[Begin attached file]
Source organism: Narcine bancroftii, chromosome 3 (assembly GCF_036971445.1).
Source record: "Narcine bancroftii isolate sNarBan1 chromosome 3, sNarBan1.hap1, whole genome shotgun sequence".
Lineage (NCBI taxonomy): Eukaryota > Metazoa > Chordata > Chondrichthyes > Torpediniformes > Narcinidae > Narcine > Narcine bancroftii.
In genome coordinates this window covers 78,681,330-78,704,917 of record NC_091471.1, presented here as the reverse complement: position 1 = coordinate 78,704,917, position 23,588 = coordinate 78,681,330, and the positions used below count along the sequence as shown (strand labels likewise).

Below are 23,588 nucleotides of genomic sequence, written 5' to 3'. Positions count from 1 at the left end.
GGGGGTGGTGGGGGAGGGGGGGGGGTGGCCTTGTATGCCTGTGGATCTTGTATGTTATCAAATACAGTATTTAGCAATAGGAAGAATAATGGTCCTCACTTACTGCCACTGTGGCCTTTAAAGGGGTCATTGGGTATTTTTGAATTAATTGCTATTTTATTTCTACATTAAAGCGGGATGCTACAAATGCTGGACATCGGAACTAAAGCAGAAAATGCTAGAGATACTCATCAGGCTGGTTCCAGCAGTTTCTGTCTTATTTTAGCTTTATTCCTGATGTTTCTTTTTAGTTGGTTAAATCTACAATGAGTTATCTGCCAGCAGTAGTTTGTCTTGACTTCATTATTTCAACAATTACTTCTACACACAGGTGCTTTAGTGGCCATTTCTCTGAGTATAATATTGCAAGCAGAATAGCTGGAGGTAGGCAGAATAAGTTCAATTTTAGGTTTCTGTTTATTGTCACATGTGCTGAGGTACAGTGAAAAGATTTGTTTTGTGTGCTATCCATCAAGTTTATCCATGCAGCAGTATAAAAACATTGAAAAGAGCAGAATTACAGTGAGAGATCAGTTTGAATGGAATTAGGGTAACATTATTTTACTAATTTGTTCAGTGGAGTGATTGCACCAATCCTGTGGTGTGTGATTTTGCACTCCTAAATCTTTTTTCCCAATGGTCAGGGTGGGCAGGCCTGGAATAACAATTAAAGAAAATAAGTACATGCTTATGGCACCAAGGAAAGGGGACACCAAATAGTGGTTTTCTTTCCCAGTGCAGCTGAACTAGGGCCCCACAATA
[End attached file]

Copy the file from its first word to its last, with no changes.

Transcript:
Source organism: Narcine bancroftii, chromosome 3 (assembly GCF_036971445.1).
Source record: "Narcine bancroftii isolate sNarBan1 chromosome 3, sNarBan1.hap1, whole genome shotgun sequence".
Lineage (NCBI taxonomy): Eukaryota > Metazoa > Chordata > Chondrichthyes > Torpediniformes > Narcinidae > Narcine > Narcine bancroftii.
In genome coordinates this window covers 78,681,330-78,704,917 of record NC_091471.1, presented here as the reverse complement: position 1 = coordinate 78,704,917, position 23,588 = coordinate 78,681,330, and the positions used below count along the sequence as shown (strand labels likewise).

Below are 23,588 nucleotides of genomic sequence, written 5' to 3'. Positions count from 1 at the left end.
GGGGGTGGTGGGGGAGGGGGGGGGGTGGCCTTGTATGCCTGTGGATCTTGTATGTTATCAAATACAGTATTTAGCAATAGGAAGAATAATGGTCCTCACTTACTGCCACTGTGGCCTTTAAAGGGGTCATTGGGTATTTTTGAATTAATTGCTATTTTATTTCTACATTAAAGCGGGATGCTACAAATGCTGGACATCGGAACTAAAGCAGAAAATGCTAGAGATACTCATCAGGCTGGTTCCAGCAGTTTCTGTCTTATTTTAGCTTTATTCCTGATGTTTCTTTTTAGTTGGTTAAATCTACAATGAGTTATCTGCCAGCAGTAGTTTGTCTTGACTTCATTATTTCAACAATTACTTCTACACACAGGTGCTTTAGTGGCCATTTCTCTGAGTATAATATTGCAAGCAGAATAGCTGGAGGTAGGCAGAATAAGTTCAATTTTAGGTTTCTGTTTATTGTCACATGTGCTGAGGTACAGTGAAAAGATTTGTTTTGTGTGCTATCCATCAAGTTTATCCATGCAGCAGTATAAAAACATTGAAAAGAGCAGAATTACAGTGAGAGATCAGTTTGAATGGAATTAGGGTAACATTATTTTACTAATTTGTTCAGTGGAGTGATTGCACCAATCCTGTGGTGTGTGATTTTGCACTCCTAAATCTTTTTTCCCAATGGTCAGGGTGGGCAGGCCTGGAATAACAATTAAAGAAAATAAGTACATGCTTATGGCACCAAGGAAAGGGGACACCAAATAGTGGTTTTCTTTCCCAGTGCAGCTGAACTAGGGCCCCACAATA